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Archive for November, 2012

The last days of November-favorite foliage and flowers

Thursday, November 29th, 2012


I don’t want to get too philosophical but I feel fortunate to be a gardener.  I admit it would be great to live in the mountains and study native plants every day but I live in the city, albeit on a dead end street in a neighborhood with lots of trees.  Yet, on any given day, I can walk outside and find some combination– plants, foliage, flowers, twigs or blooms that brings a smile to my face.  Today, I realized that despite cool temperatures some of my plants in containers were looking in desperate need of water.  As I walked around to the side of the house to turn on the hose  I noticed a clump of Arum italicum ‘Pictum’ that I don’t remember seeing a few days ago.  A friend of mine claims it’s a pest in his garden but I only have a few well behaved patches that appear every year beginning in late November.  Fortunately it pops up between clumps of Carex ‘Evergold,’ a combination that I didn’t plan but one I will repeat.   

Arum italicum 'Pictum' and Carex 'Evergold'

In the front of my house, Fatsia japonica puts on a show with its curious November flowers.  There’s not much else in bloom right now ( a few violas and pansies I planted in October) but I appreciate all the shades of green in my dry woodland including Christmas ferns, Asarums  and Helleborus ‘Ivory Prince.’ 

Fatsia japonica flowers in late November

Helleborus 'Ivory Prince' foliage

In a few days it will be December and I look forward to the plants that will put on another type of show, be it colorful bark, dark green foliage or sparse fragrant flowers.

Holidays from the Garden

Sunday, November 25th, 2012

Holidays from the Garden  



Sponsored by the Historic Oakland Foundation,

All proceeds benefit the continued restoration of Oakland Cemetery 

Monday, December 3, 2012

Trees Atlanta Kendeda Center

225 Chester Avenue, Atlanta, GA 30316

9:30am to 2:45pm, optional workshop to follow

$65.00 per person, includes lunch

Optional wreath workshop is $30.00 which includes materials

Kick off your holiday season with a one day program highlighting ways to decorate your home using materials found in your own garden.   I (Erica Glasener )  will talk about the winter garden (bark, berries and blooms) and highlight plants that bring beauty to both our homes and gardens.

Other speakers for the day include Atlanta garden designer Brooks Garcia, who will teach an optional workshop on wreath making.   Larry Hammock, floral designer and owner of Foxgloves & Ivy Floral Design Studio, will present designs for mantles, dining rooms or foyers, and  designer Marsha Webb,  will present design ideas for small spaces. 

To register by phone call 404-688-2107.  Space is limited, so reserve your spot today.

A great gift for a garden friend.

Autumn Color Continues

Monday, November 12th, 2012

It’s almost Thanksgiving and my garden is still colorful with Japanese maples, dogwoods and a few late blooming hardy mums.  Other color that pleases is the unexpected red and yellow leaves of forsythia and nearly translucent yellow of Annabelle hydrangea .  I am also happy to see fresh green foliage appear of  Arum italicum and Angelica keskii, both of  which wisely are dormant during the dog days of summer.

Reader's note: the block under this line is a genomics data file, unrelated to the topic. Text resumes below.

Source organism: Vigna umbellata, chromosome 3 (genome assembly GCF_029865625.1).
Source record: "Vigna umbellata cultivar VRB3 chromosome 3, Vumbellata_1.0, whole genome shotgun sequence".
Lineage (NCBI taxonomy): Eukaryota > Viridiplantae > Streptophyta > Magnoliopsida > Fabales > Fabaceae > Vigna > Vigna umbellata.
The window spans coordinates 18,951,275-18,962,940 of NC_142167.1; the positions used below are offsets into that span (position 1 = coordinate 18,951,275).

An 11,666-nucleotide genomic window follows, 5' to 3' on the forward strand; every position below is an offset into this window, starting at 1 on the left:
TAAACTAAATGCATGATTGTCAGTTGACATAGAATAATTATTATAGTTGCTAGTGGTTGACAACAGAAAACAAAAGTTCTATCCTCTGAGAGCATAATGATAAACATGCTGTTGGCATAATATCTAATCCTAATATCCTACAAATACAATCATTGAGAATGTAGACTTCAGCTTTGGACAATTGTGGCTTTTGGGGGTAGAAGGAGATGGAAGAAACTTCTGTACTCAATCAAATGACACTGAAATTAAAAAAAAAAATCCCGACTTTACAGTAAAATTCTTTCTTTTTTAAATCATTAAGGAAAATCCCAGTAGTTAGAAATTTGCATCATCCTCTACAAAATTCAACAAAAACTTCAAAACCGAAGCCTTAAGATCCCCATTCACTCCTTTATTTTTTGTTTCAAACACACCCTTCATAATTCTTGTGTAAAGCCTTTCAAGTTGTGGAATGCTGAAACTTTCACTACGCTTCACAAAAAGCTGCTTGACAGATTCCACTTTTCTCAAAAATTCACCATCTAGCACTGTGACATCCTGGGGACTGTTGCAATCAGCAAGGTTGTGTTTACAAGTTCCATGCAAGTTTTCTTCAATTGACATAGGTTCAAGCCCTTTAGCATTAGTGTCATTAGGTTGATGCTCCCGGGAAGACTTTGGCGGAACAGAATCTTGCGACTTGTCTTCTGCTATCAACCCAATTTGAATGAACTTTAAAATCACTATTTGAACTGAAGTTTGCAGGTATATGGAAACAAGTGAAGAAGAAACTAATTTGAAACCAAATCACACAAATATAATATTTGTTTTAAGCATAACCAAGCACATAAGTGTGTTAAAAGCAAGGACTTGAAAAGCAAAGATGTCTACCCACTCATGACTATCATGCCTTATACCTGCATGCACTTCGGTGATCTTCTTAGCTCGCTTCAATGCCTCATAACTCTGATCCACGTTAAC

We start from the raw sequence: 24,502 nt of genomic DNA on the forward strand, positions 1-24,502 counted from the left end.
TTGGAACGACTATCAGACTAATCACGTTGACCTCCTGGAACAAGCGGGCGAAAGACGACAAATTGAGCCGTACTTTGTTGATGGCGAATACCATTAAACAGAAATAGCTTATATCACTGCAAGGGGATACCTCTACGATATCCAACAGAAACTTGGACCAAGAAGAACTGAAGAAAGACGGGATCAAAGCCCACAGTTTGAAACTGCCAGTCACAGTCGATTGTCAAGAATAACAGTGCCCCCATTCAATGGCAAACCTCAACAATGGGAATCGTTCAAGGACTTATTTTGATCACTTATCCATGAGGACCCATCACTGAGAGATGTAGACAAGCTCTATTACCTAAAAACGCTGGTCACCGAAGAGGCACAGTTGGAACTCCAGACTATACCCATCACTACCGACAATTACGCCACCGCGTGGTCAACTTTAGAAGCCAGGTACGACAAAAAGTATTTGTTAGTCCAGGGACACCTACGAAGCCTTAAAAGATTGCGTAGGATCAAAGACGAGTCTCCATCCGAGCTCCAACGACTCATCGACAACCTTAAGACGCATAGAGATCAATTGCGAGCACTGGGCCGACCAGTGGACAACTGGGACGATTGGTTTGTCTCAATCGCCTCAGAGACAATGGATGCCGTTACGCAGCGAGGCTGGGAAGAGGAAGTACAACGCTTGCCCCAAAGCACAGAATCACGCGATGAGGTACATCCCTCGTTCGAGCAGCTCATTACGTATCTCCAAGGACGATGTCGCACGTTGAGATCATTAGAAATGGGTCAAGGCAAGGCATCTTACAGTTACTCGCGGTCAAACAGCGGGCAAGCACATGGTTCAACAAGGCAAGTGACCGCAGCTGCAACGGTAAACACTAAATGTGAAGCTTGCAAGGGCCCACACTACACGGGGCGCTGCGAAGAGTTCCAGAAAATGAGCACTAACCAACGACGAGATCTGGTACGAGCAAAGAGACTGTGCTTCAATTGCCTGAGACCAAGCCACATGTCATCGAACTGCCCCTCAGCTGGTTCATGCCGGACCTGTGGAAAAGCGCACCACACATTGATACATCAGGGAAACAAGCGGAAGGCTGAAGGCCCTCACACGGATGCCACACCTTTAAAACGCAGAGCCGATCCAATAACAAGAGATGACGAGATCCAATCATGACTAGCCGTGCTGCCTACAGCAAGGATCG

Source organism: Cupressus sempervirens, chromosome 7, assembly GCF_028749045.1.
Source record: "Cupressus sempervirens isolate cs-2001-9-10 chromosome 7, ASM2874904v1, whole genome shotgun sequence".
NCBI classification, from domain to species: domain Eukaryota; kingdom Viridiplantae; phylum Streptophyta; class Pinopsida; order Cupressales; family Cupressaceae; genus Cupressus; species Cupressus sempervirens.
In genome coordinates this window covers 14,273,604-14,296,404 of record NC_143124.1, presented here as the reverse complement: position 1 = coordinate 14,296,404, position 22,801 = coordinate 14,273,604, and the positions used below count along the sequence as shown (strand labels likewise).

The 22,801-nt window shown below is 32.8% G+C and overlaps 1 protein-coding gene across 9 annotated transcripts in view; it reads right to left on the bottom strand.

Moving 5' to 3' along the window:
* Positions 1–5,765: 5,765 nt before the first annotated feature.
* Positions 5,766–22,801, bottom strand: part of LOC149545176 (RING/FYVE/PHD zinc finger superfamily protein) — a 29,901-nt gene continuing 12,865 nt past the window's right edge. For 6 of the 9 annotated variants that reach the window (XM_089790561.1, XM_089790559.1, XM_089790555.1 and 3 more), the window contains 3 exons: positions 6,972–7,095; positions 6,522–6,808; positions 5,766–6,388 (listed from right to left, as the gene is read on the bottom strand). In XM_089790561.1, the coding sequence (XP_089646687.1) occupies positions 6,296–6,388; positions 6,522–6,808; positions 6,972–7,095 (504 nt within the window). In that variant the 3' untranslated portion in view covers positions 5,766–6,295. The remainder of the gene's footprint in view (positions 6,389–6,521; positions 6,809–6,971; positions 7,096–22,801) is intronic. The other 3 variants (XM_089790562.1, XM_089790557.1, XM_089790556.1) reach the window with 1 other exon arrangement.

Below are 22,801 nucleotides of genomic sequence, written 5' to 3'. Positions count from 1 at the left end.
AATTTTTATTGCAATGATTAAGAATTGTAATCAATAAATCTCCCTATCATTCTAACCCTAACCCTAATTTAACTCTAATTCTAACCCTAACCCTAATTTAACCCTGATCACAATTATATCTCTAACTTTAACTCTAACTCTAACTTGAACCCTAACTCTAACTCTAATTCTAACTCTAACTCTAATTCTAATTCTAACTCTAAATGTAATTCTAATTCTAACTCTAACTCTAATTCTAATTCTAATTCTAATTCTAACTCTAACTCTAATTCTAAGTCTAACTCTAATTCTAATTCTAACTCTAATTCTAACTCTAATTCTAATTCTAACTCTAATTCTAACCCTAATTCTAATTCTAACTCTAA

Japanese maple in my side yard, unknown selection

I still plan to do some fall clean up and soil prep but I like this stage of abundance and even if the garden is messy, I enjoy all of its bounty. 

Annabelle hydrangeas with seedling Japanese maple

Angelica keiskei

Fatsia japonica flowers

Beginning November 15, I will be writing a regular blog for Gibbs Gardens.  This beautiful garden covers over 220 acres and is set in the foothills of the North Georgia Mountains.  For more information visit .

Gazebo, japanese maple and bald cypress at Gibbs Gardens, November 2, 2012

Fall Color in the November Garden

Tuesday, November 6th, 2012

 It’s early November and I’m happy to report that I  have already planted the bulbs I ordered, hardy cyclamen and some Siberian squill, Scilla sibirica.  I mention this because often I don’t get my bulbs in the ground until Thanksgiving.    There are still perennials I need to cut back and a hydrangea waiting to be planted but  I am enjoying the last flush of flowers and the colorful foliage, including unnamed seedling chrysanthemums and Japanese maples like Acer palmatum  ‘Sango Kaku,’   with its ever changing foliage, yellow in October and apricot in November.  Amsonia and hydrangeas add welcome patches of yellow and brown.  While I realize my garden  may appear messy to some, I like the way the plants mix and mingle in late autumn.

Acer palmatum 'Sango Kaku' with smoke tree

Chrysanthemums - unnamed seedlings with aster

single unnamed seedling chrysanthemums

Amsonia hubrichtii, Hydrangea paniculata 'Tardiva'

  On Friday, November 2, I visited Gibbs Gardens to see the Japanese maples in all their glory.  Looking at my photos, the colors are so vibrant it’s hard to believe they haven’t  been doctored.  There’s something magical about so many colorful images reflected in the water. 

Amsonia hubrichtii and Japanese maples

Japanese maple reflections

Other brilliant leaves that caught my eye on the same visit  include the native Viburnum acerifolium , Amsonia hubrichtii, Osmunda regalis, royal fern and the native baldcypress, Taxodium distichum.

Viburnum acerifolium

Lichen with Bald cypress foliage

Taxodium and Japanese maples